The Act of Killing is a remarkable documentary where the line between performance and reality seems to blur or dissolve altogether. The documentary tackles a dark chapter in Indonesian history that still casts a long shadow on today’s Indonesian society: the systematic killings of over 3.5 million so-called communists – most of them being labelled as a communist because they were a part of the Chinese minority. In the documentary, the butchers of bygone days merrily reenact their crimes to create a movie. One scene, in particular, stands out: Anwar Congo – a self-proclaimed butcher having murdered over 1000 “communists” back in the day – has cast his neighbour, Suryono, as a torture victim in the movie they are making. In between filming, Suryono tries to address the butchers and their crimes of the past:

But if you want a true story, I have one […]. There was a shopkeeper. He was the only Chinese person in the area. To be honest, he was my stepfather. He was my stepfather… but although he was my stepfather, I lived with him since I was a little baby.

Although, or perhaps because, his story is true, he has difficulty telling it. Semantically, he only gradually seems able to narrow down the relationship between him and the person in the story. Thus, it is in a series of modifications that the relation between himself and the person of the story is expressed: In the quotation above, the person goes from being a shopkeeper to a stepfather and from a stepfather to a stepfather, who is like a father to the teller of the story.

A lot is at stake for Suryono addressing the criminals – or gangsters, as they like to be called. He recounts the night the militia took away his stepfather and how he and his uncle finds him dead by the roadside the next day. No one dares to help them, so they have to bury him by the roadside “like a goat”. While he tells the story of his trauma, you can see the intense emotion within him, showing as ticks and strange facial expressions. He is giving voice to the story seen from the perspective of the victims, but at the same time, he is living in a culture and discourse governed by the perpetrators. A recurrent motif driving the story onward is the idea of truth. Twice he proclaims “truth” in order to continue: “a true story” and “to be honest, he was my stepfather”. A moment later, he does it a third time:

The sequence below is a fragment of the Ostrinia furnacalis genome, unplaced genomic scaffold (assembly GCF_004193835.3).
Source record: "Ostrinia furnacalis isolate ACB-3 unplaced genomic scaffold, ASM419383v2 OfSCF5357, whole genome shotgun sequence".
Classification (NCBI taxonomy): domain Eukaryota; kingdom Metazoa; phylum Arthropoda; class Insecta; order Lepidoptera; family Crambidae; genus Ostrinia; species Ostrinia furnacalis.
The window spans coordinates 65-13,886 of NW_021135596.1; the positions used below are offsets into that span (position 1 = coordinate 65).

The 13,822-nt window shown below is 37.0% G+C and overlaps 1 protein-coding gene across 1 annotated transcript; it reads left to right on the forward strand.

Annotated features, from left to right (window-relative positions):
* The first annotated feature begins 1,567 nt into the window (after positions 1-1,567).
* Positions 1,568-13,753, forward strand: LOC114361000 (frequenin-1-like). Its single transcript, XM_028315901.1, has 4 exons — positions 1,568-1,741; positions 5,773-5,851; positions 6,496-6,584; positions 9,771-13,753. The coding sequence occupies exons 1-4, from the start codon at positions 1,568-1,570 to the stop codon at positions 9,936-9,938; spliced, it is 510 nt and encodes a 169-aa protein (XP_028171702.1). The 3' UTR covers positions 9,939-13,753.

Then all the communist families were exiled [laughing frantically]. We were dumped in a shantytown at the edge of the jungle. That’s why, to be honest, I’ve never been to school. I had to teach myself to read and write. Why should I hide this from you? We should get to know each other, right?

The trauma inflicted upon him by the likes of Anwar Congo needs to be voiced, but at the same time, it is difficult for him to do because the general discourse is so one-sided in favour of the perpetrators. While on the one hand, he tells the story; on the other hand, he tries to diminish its importance so as not to offend. He assures them that it is not meant as a critique, but again, as he modifies what he is saying, he gets closer to the truth:

I promise I’m not criticizing what we’re doing. It is only input for the film. I promise I’m not criticizing you.

The repetition’s shift from a collective project (we) to something they are responsible for (you) marks both a distancing and a distance to Anwar Congo and his friends. In that sense, Suryono is showing critique while stating that he is not criticizing.

Of course, Anwar Congo and his friends quickly discard the story: It would not work on film, it would take days to film, or the scenes have already been chosen. The excuses are many and fall promptly. They have no interest in giving voice to the victims in the film they are making. On the contrary, by brushing aside the story of Suryono, they are inflicting a second wound on him. His attempt to confront the perpetrators and thus inscribe a sense of meaning or even justice fails miserably. Left is only to play the role the perpetrators have cast him for: As a victim at their hand and mercy.

As he sits there – tied up, with a machete at his neck – the anguish on his face is visible and his despair likewise. The boundaries between that night many years ago, when his stepfather was taken away, and this day have blurred. Father and son, past and present, reality and fiction are but the same. The boundaries between performing trauma and real trauma have seized to exist.